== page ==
Doctor who stalked Detroit Lakes boyfriend put on probation, must undergo evaluations
DETROIT LAKES, Minn. -- A Duluth doctor, whose license has been suspended, has been put on probation and will spend just days in jail for stalking a former boyfriend from Detroit Lakes and for being caught with dozens of prescription pain pills when he was booked into the Becker County Jail.
Daniel Tyra Cabot, 46, had been charged in Becker County District Court with felony stalking and four counts of felony fifth-degree controlled substance crime.
District Judge Jay Carlson stayed imposition of sentence on the felony stalking charge and placed him on supervised probation for 10 years late last month. Successful completion of probation will result in a misdemeanor conviction. He was also ordered to serve 90 days in jail, with credit for 63 days served, and to get a mental health evaluation and follow the recommendations.
On the drug charges, a stay of adjudication was issued. He was ordered to serve 90 days in jail, with credit for 62 days served. and get a chemical dependency evaluation and follow the recommendations. He was placed on supervised probation for five years on that charge, as well as ordered to pay fines..
The Minnesota Board of Medical Practice now lists him as a physician and surgeon with a license that has been suspended for disciplinary reasons.
According to court records, on June 6, a Becker County deputy was dispatched to a residence on South Lake Melissa Drive on the report of an ongoing violation of a harassment restraining order.
The man said he and Cabot had recently ended a relationship after a physical altercation, and Cabot was sending emails in violation of a restraining order.
The restraining order was served on Cabot June 4, and from June 4-11, the victim received 24 emails from Cabot, several asking him not to report the emails to police because Cabot could go to jail for violating the restraining order.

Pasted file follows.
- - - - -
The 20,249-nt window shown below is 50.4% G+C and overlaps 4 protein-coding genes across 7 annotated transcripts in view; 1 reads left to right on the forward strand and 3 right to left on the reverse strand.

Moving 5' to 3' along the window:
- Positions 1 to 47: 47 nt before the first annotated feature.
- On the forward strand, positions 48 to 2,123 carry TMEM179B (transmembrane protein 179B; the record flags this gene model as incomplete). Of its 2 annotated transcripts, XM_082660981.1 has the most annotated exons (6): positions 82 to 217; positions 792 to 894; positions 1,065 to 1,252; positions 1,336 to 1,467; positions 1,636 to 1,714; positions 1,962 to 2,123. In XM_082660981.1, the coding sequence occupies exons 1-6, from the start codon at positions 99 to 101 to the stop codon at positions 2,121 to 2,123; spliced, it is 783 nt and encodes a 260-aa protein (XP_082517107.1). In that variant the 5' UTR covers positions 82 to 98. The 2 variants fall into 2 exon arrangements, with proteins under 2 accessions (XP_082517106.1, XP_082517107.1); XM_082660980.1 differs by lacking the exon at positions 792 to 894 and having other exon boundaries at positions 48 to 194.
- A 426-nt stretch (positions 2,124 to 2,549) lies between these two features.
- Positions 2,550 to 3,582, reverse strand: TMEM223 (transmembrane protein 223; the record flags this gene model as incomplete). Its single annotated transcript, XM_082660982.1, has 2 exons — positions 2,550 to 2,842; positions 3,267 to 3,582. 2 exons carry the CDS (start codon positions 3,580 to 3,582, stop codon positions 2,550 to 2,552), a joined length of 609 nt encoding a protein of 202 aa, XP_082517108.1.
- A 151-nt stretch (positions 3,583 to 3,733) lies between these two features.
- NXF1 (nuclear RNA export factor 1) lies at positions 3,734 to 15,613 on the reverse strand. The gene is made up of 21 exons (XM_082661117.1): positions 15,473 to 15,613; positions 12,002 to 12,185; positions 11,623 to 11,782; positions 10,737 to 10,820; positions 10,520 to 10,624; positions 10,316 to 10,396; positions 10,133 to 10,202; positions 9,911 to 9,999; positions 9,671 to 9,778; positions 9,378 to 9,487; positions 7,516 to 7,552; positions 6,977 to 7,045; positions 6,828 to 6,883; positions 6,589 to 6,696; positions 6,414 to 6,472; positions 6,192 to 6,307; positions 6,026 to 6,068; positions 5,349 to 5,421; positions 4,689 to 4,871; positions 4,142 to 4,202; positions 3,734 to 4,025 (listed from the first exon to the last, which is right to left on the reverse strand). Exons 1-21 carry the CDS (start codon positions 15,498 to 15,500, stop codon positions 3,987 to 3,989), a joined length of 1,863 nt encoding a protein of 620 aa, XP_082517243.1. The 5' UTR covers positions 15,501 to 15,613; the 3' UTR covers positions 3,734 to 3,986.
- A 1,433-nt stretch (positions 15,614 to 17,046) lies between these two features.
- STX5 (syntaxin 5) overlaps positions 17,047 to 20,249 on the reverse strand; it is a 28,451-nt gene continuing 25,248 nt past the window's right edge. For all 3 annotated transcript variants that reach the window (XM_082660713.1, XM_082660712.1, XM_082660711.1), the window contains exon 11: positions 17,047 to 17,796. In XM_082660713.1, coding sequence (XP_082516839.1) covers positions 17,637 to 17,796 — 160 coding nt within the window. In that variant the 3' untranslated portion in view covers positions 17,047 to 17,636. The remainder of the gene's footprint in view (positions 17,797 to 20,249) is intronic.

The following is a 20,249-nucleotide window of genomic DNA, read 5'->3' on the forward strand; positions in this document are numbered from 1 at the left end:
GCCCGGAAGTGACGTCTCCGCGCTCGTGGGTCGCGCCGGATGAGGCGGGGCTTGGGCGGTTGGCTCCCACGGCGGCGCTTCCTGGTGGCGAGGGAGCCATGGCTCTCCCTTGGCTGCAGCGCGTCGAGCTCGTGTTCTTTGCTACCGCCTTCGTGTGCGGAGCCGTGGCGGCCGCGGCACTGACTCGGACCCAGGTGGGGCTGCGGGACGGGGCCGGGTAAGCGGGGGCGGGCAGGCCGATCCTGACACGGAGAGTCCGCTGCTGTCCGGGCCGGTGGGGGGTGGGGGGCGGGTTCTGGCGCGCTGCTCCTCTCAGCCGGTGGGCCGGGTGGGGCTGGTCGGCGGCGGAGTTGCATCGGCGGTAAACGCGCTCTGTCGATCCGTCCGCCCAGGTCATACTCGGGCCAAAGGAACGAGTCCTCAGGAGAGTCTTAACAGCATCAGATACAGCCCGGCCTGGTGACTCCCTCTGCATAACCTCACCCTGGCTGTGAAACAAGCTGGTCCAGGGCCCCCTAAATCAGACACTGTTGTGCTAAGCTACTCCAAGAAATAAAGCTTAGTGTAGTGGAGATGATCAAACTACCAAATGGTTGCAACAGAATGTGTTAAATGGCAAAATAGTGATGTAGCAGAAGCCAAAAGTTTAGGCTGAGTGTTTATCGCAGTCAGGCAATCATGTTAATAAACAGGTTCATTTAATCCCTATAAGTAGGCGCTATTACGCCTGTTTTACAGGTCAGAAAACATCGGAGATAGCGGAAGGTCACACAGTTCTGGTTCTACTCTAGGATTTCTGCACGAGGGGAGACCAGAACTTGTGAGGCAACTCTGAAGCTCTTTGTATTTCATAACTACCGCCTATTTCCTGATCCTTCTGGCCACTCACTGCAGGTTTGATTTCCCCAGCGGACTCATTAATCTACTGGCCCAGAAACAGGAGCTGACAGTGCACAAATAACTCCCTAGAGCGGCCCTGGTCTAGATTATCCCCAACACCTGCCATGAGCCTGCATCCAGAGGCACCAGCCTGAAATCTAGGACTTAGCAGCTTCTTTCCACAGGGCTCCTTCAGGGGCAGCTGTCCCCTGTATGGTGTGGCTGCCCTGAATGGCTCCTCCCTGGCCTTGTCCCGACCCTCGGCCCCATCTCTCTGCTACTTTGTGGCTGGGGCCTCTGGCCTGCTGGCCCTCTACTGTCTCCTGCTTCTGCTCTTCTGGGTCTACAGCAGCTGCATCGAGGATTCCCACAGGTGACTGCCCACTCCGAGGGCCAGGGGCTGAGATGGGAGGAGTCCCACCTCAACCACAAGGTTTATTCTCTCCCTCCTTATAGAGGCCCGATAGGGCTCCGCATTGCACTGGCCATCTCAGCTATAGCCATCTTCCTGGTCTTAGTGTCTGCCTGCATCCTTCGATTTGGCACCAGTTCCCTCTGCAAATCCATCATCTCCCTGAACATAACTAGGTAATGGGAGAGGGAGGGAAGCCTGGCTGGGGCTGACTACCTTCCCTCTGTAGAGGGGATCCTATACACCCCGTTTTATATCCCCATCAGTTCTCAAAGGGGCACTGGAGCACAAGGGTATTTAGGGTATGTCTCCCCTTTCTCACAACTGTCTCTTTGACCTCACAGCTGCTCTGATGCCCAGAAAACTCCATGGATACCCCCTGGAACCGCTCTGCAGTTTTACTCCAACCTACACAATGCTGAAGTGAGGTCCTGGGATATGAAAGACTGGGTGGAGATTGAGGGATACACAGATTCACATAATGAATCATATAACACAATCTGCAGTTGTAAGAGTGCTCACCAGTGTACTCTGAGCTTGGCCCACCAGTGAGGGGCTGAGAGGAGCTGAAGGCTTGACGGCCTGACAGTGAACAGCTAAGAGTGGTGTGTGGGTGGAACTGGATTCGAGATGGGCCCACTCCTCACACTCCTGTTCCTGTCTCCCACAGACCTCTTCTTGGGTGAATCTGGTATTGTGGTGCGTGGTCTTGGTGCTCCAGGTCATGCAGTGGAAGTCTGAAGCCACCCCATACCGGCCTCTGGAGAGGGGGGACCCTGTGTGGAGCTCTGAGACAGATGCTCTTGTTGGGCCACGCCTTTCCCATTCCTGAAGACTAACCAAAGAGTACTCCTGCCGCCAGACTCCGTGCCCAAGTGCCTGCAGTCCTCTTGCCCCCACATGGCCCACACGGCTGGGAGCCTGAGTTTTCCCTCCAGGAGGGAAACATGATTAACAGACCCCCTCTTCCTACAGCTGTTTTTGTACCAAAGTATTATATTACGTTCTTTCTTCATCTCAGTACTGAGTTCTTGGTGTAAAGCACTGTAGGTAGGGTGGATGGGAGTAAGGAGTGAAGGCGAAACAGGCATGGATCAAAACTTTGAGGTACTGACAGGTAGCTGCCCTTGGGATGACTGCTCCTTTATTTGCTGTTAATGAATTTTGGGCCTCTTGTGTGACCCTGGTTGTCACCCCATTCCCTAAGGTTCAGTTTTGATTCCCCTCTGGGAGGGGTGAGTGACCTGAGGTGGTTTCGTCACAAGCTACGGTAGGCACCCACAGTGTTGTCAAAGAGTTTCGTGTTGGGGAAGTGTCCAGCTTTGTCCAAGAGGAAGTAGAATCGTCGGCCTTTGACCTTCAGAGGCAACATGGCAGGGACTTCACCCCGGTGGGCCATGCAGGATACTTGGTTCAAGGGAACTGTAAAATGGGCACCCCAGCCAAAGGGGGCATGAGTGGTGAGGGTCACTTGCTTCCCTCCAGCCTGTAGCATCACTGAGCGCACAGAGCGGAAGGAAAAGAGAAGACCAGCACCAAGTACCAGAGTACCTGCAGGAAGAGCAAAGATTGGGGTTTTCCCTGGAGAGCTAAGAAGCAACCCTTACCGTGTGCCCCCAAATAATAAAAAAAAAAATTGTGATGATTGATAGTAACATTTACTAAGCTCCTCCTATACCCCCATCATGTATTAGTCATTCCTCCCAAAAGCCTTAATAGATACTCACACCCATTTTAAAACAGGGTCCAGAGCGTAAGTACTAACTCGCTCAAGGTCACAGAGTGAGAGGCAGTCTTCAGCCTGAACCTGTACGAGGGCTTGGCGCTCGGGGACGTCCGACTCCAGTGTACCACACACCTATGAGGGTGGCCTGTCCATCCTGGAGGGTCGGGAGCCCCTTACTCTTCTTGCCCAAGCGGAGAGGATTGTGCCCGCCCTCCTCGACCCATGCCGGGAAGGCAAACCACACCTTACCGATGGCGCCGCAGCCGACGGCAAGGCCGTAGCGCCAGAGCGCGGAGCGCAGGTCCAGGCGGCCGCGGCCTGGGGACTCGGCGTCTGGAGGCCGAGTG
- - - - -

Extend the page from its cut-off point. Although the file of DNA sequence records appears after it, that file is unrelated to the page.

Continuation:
Cabot is also accused of sending two threatening text messages, one each on June 8 and June 9. One stated the victim’s South Lake Melissa address, letting him know that Cabot knew where to find him, and threatening to “put a bullet in (the victim’s) head.”
Duluth police went to talk to Cabot about the restraining order violations on June 9, and he was heard running away and locking himself in a room to avoid talking to police.
Cabo continued later in June to contact the former boyfriend in spite of the restraining order and a felony stalking charge that had been filed recently in Becker County District Court.
Cabot was released from the Becker County Jail on the afternoon of June 15 and allegedly e-mailed the man twice that evening.
Three days later, he faxed a letter to the man’s attorney, threatening to report him to a professional ethics board unless the man agreed to “drop charges against me.” That same day he called the man.
Three days later, the Detroit Lakes man awoke about 5 a.m. as a red sports utility vehicle was pulling up next to his garage, and he saw Cabot get out and walk towards the garage.
Alarmed, the man called 911, but the intruder was gone when a deputy arrived.
That same day, Cabot sent messages to the man on a software application called Life360. One acknowledged he had been at the house earlier and another said he was “coming by tonight.”
Cabot was found and arrested in the early morning hours the next day.
Two sets of handcuffs, mace and a roll of duct tape were found in his possession at the time of his arrest.
The drug charges stem from a prescription bottle filled with pills of various colors, shapes and sizes, found in Cabot’s possession when he was booked into the Becker County Jail on June 15.
He also had two sublingual films of Suboxone, used to treat narcotics addiction. He said that, as a doctor, he is a “provider” of Suboxone and carries some as samples for patients who might need it.
He also said he had prescriptions for all 144 pills.
But after an analysis by two agents with the West Central Minnesota Drug Task Force, who compared the pills with a list of prescribed medications that had been faxed by Cabot’s medical provider, about half the pills were found to be without prescriptions.
They include 67 hydrochloride-type pain pills, two amphetamine-type pills, and the two films of Suboxone, which are designed to be used under the tongue.
Cabot pleaded guilty in Becker County District Court to one felony stalking charge and another felony stalking charge was dismissed in a plea agreement.
He pleaded guilty to one felony charge of fifth-degree controlled substance crime, and three other felony fifth-degree controlled substance charges were dismissed in a plea agreement.